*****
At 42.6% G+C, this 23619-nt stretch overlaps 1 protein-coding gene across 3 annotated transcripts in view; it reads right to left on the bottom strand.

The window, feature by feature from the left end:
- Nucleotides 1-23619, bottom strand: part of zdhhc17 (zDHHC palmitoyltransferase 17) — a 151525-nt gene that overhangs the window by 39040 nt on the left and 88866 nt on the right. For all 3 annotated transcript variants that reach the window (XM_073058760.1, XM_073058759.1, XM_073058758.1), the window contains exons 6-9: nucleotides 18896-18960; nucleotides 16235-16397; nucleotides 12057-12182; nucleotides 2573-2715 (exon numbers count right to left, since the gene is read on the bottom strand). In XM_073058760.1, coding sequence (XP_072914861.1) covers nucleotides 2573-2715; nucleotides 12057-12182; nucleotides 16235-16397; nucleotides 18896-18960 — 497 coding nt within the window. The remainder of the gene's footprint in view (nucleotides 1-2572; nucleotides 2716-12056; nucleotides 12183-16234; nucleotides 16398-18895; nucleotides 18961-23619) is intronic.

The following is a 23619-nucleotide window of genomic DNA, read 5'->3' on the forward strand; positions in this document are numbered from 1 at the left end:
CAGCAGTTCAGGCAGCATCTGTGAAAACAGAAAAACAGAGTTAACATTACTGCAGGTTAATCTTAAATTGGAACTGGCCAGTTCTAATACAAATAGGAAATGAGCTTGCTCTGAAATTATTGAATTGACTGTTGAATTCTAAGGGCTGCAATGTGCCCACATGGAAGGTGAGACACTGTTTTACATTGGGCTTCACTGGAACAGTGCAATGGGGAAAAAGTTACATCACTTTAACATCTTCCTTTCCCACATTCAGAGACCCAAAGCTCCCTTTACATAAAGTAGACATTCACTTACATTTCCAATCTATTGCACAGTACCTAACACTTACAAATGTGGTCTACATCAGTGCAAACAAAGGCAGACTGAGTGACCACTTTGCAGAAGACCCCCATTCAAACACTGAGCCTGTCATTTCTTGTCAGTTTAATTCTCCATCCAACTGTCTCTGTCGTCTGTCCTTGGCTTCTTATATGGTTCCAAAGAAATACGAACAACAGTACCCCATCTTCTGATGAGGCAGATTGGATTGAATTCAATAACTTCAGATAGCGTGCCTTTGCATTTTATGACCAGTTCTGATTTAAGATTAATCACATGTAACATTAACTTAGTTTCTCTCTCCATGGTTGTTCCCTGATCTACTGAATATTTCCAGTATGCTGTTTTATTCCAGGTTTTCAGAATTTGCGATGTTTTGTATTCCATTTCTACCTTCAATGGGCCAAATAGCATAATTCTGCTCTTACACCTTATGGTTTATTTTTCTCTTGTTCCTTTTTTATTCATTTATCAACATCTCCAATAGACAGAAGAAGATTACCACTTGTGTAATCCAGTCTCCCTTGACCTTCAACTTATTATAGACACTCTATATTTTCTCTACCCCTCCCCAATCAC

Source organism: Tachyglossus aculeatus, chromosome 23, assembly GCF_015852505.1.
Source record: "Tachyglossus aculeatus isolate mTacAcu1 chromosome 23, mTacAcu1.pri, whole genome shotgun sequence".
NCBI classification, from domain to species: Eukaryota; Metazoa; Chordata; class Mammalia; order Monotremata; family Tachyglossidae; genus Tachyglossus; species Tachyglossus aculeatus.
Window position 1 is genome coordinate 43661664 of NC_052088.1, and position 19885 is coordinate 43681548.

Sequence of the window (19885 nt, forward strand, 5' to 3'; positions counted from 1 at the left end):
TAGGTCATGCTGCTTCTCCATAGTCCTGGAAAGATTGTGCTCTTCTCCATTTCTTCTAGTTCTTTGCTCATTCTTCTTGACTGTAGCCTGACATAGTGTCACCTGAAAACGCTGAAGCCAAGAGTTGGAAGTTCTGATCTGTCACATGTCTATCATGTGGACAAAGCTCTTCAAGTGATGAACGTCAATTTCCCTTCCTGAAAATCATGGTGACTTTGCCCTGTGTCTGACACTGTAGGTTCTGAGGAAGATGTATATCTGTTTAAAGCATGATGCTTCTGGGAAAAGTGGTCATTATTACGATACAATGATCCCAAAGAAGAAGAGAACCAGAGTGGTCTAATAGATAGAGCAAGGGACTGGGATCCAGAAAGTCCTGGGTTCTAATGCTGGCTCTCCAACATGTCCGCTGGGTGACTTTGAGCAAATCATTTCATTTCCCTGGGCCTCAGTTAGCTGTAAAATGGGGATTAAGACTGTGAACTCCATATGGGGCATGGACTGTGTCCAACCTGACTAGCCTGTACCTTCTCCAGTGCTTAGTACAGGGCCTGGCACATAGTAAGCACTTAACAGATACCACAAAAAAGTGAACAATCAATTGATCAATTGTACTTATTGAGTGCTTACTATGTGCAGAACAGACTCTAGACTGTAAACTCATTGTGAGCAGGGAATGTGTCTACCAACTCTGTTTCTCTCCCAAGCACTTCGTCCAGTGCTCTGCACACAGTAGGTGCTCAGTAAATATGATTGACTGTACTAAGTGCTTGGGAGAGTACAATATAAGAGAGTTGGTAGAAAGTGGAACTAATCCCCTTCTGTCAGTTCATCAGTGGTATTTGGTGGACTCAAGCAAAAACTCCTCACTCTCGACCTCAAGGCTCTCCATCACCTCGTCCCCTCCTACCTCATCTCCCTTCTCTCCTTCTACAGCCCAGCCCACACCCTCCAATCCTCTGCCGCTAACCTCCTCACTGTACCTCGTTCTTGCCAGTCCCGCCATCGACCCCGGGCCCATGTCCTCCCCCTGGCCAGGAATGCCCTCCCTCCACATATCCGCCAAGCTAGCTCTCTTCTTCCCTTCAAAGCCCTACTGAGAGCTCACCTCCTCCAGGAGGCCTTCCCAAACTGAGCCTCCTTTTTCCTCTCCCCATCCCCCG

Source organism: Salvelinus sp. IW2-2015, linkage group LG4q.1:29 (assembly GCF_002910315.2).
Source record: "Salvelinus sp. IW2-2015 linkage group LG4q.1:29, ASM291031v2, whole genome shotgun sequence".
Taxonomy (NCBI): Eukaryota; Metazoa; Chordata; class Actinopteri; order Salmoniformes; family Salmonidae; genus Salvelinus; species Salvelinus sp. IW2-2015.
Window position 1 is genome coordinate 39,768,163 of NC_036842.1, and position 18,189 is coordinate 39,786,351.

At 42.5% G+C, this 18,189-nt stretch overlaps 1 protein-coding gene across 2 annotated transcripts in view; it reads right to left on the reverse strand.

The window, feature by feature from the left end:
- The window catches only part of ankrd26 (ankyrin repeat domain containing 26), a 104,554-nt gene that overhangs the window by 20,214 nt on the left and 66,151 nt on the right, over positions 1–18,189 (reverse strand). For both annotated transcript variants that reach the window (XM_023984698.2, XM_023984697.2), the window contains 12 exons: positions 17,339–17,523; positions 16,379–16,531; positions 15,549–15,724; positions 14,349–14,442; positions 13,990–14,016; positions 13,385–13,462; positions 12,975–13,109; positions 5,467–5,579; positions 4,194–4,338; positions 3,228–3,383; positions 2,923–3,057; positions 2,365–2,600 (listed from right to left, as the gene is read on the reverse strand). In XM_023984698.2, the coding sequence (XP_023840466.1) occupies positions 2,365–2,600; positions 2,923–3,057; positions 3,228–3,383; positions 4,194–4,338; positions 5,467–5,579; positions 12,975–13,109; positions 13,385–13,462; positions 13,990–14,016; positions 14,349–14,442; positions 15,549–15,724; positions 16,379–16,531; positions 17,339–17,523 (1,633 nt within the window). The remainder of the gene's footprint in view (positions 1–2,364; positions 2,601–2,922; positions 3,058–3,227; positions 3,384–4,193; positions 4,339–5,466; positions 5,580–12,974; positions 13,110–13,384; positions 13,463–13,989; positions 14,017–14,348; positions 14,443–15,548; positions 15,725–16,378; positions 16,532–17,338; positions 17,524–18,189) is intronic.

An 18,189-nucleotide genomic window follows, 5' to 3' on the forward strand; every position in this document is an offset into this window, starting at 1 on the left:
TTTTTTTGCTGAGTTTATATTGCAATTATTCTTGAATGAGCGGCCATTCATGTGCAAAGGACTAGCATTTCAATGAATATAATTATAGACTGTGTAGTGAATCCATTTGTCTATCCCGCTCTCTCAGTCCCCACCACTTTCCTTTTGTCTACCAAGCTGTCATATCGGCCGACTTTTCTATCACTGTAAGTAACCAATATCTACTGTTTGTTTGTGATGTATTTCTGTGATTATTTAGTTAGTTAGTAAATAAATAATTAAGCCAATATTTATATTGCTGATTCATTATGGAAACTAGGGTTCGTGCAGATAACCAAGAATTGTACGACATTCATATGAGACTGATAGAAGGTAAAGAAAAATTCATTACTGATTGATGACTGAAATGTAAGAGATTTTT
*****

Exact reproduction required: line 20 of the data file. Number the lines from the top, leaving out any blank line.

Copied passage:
TTTTTTTGCTGAGTTTATATTGCAATTATTCTTGAATGAGCGGCCATTCATGTGCAAAGGACTAGCATTTCAATGAATATAATTATAGACTGTGTAGTGAATCCATTTGTCTATCCCGCTCTCTCAGTCCCCACCACTTTCCTTTTGTCTACCAAGCTGTCATATCGGCCGACTTTTCTATCACTGTAAGTAACCAATATCTACTGTTTGTTTGTGATGTATTTCTGTGATTATTTAGTTAGTTAGTAAATAAATAATTAAGCCAATATTTATATTGCTGATTCATTATGGAAACTAGGGTTCGTGCAGATAACCAAGAATTGTACGACATTCATATGAGACTGATAGAAGGTAAAGAAAAATTCATTACTGATTGATGACTGAAATGTAAGAGATTTTT